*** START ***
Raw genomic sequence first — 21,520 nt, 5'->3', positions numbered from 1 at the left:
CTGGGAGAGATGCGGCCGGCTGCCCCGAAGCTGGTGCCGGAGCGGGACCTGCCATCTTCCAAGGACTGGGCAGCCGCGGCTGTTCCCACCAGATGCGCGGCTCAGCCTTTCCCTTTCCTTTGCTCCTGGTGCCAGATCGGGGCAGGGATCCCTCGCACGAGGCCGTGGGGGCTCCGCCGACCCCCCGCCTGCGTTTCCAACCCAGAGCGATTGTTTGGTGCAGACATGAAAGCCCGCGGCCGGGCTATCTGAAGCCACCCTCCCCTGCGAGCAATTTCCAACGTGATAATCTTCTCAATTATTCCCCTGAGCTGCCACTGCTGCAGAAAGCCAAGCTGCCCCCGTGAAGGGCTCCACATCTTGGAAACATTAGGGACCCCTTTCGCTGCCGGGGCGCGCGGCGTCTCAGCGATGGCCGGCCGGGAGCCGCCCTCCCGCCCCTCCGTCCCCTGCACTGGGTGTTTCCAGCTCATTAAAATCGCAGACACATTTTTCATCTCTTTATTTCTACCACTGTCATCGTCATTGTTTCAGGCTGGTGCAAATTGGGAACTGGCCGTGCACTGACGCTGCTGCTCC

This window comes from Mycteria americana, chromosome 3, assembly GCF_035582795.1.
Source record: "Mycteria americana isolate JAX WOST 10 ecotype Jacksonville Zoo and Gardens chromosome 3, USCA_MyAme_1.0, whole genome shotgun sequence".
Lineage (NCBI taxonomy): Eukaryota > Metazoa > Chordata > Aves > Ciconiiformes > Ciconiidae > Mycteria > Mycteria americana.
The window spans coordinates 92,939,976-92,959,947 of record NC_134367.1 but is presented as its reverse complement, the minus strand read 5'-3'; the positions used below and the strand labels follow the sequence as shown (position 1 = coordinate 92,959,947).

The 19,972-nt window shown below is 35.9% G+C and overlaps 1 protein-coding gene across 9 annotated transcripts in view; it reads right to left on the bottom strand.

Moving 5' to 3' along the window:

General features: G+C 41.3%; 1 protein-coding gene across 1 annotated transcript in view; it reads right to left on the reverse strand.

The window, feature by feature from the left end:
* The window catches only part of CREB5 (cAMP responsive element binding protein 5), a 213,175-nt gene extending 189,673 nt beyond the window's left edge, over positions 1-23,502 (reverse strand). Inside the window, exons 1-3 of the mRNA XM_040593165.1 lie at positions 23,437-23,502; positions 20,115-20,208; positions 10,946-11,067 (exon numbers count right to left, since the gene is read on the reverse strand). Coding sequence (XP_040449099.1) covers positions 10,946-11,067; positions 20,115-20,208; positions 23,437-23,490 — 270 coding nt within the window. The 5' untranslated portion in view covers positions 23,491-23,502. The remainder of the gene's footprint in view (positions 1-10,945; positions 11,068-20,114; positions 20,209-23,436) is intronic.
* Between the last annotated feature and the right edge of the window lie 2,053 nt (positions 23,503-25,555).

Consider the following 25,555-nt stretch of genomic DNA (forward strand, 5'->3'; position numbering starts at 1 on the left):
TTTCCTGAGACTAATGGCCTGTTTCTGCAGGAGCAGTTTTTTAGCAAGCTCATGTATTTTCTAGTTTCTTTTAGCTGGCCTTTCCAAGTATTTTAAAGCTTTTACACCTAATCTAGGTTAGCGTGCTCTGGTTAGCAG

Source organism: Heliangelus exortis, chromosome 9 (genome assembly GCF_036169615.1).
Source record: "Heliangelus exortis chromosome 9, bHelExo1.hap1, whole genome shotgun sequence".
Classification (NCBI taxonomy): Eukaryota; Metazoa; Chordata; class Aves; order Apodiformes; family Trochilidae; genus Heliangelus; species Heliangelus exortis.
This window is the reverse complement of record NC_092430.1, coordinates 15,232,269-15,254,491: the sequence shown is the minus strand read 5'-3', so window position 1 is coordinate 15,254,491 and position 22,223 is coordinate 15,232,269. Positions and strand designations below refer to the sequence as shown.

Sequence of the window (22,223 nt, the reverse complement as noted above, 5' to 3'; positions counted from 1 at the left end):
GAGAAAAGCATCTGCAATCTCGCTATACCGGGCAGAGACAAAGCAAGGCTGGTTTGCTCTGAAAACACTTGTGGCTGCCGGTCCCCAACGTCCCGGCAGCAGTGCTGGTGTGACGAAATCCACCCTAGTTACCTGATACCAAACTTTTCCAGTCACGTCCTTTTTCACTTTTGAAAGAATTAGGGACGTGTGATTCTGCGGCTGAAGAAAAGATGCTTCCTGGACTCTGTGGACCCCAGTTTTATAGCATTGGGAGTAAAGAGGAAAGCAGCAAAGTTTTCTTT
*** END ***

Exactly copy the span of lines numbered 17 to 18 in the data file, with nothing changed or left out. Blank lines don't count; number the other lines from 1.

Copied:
Classification (NCBI taxonomy): Eukaryota; Metazoa; Chordata; class Aves; order Apodiformes; family Trochilidae; genus Heliangelus; species Heliangelus exortis.
This window is the reverse complement of record NC_092430.1, coordinates 15,232,269-15,254,491: the sequence shown is the minus strand read 5'-3', so window position 1 is coordinate 15,254,491 and position 22,223 is coordinate 15,232,269. Positions and strand designations below refer to the sequence as shown.